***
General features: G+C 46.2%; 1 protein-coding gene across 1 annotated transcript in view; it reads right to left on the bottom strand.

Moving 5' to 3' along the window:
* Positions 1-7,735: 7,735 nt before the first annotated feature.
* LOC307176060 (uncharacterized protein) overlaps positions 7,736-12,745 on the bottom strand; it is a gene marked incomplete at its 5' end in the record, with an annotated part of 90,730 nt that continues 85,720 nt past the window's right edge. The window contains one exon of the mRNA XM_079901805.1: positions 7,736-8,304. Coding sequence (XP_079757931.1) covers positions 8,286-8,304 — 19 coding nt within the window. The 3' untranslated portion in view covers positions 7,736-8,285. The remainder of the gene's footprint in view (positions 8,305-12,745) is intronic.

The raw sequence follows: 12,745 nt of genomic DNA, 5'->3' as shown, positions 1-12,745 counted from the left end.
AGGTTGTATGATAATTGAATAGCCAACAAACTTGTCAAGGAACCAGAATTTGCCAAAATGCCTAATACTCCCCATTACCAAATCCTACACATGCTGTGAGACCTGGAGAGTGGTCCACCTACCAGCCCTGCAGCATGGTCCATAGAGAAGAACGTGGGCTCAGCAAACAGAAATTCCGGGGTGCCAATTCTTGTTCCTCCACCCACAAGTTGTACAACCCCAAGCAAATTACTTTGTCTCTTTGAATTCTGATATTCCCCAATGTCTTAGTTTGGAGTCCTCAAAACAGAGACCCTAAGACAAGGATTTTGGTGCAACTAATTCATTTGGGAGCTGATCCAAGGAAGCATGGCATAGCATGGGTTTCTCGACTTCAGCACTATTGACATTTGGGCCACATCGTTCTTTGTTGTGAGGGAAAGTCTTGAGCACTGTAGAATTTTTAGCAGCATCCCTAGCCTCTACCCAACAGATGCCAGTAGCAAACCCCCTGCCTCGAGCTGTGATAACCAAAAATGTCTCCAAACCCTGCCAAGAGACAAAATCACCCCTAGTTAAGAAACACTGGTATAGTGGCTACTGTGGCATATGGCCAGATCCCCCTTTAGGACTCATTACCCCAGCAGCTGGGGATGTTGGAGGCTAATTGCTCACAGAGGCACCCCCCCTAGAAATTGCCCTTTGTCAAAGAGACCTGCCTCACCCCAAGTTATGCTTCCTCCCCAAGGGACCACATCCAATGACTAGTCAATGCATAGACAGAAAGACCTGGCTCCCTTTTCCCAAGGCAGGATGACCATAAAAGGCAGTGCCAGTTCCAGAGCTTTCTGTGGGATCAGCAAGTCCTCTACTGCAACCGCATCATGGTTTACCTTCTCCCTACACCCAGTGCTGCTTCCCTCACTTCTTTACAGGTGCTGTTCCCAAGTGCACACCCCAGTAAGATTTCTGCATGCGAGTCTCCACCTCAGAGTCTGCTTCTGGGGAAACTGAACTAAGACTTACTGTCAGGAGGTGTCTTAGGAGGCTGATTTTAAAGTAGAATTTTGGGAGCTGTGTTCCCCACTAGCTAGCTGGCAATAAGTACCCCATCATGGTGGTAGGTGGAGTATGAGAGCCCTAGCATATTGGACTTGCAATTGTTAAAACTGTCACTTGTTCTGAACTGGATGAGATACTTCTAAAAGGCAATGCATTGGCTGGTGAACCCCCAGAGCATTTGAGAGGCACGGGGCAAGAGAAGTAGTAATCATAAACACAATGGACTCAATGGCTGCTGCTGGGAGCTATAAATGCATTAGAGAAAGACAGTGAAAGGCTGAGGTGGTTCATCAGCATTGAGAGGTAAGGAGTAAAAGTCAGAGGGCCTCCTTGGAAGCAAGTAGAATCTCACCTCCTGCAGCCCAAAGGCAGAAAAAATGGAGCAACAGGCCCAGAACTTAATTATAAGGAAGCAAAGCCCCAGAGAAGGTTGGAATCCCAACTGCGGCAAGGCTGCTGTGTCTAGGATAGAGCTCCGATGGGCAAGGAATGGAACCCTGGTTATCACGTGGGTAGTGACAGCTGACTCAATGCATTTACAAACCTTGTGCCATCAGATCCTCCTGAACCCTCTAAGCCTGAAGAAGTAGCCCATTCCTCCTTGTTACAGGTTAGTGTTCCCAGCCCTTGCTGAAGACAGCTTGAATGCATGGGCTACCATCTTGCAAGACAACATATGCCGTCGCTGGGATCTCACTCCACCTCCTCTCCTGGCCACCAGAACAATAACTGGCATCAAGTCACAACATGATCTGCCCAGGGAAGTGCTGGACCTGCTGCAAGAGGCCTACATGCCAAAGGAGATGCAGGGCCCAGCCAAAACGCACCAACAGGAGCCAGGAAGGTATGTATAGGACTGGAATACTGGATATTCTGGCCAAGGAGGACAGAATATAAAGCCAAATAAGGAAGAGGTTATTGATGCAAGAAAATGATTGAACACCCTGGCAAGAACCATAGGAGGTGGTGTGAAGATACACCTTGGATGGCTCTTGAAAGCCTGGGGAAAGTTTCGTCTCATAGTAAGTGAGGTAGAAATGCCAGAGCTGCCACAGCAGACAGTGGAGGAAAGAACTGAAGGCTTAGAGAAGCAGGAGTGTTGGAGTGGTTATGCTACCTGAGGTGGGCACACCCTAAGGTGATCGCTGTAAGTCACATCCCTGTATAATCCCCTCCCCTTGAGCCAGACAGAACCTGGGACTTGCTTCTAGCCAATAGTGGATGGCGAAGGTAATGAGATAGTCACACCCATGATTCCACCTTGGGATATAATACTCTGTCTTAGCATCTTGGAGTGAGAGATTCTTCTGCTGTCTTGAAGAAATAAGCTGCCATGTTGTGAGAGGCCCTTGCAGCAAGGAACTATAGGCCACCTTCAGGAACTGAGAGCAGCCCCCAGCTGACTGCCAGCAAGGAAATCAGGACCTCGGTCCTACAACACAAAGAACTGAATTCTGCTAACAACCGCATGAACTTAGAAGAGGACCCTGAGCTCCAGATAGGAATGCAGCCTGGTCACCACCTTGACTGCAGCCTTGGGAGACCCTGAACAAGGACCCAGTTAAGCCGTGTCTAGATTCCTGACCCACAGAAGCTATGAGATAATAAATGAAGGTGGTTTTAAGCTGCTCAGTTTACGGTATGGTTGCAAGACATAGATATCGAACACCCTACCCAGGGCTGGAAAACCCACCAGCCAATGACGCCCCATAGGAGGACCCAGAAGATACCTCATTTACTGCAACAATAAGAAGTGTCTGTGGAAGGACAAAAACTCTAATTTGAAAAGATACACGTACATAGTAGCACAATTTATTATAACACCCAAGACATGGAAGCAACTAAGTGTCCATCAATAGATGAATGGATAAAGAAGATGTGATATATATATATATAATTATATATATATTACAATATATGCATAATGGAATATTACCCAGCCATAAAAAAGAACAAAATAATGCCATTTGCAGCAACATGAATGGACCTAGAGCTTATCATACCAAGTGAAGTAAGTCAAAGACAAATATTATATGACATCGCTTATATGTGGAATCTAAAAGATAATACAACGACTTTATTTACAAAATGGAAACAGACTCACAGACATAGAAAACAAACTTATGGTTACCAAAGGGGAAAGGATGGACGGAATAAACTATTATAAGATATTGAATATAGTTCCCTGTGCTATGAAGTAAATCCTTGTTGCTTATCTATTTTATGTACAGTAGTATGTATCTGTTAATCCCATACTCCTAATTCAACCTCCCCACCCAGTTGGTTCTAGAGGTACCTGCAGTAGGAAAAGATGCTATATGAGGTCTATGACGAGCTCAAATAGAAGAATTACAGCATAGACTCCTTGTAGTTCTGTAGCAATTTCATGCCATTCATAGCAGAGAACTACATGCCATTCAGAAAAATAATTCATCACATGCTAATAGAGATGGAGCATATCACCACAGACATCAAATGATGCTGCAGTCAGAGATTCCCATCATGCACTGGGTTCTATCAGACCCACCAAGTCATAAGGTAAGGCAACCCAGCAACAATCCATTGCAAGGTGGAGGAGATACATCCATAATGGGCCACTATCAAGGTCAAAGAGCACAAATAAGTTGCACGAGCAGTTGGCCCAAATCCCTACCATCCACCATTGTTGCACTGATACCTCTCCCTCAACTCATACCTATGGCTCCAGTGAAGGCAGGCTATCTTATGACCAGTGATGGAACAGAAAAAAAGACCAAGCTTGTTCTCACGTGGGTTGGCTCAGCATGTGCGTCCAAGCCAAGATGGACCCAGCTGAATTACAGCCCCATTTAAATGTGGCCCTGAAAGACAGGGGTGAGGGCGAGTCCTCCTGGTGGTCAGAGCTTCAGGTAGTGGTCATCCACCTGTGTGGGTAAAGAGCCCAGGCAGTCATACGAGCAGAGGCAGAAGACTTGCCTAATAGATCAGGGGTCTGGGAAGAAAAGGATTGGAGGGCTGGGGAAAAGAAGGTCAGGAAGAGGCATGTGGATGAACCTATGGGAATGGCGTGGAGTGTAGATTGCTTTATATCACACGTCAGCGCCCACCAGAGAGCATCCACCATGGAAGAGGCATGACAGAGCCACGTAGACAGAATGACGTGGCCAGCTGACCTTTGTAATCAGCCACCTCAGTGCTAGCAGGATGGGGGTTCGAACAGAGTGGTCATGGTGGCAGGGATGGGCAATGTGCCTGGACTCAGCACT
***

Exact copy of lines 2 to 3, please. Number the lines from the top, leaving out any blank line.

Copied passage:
Moving 5' to 3' along the window:
* Positions 1-7,735: 7,735 nt before the first annotated feature.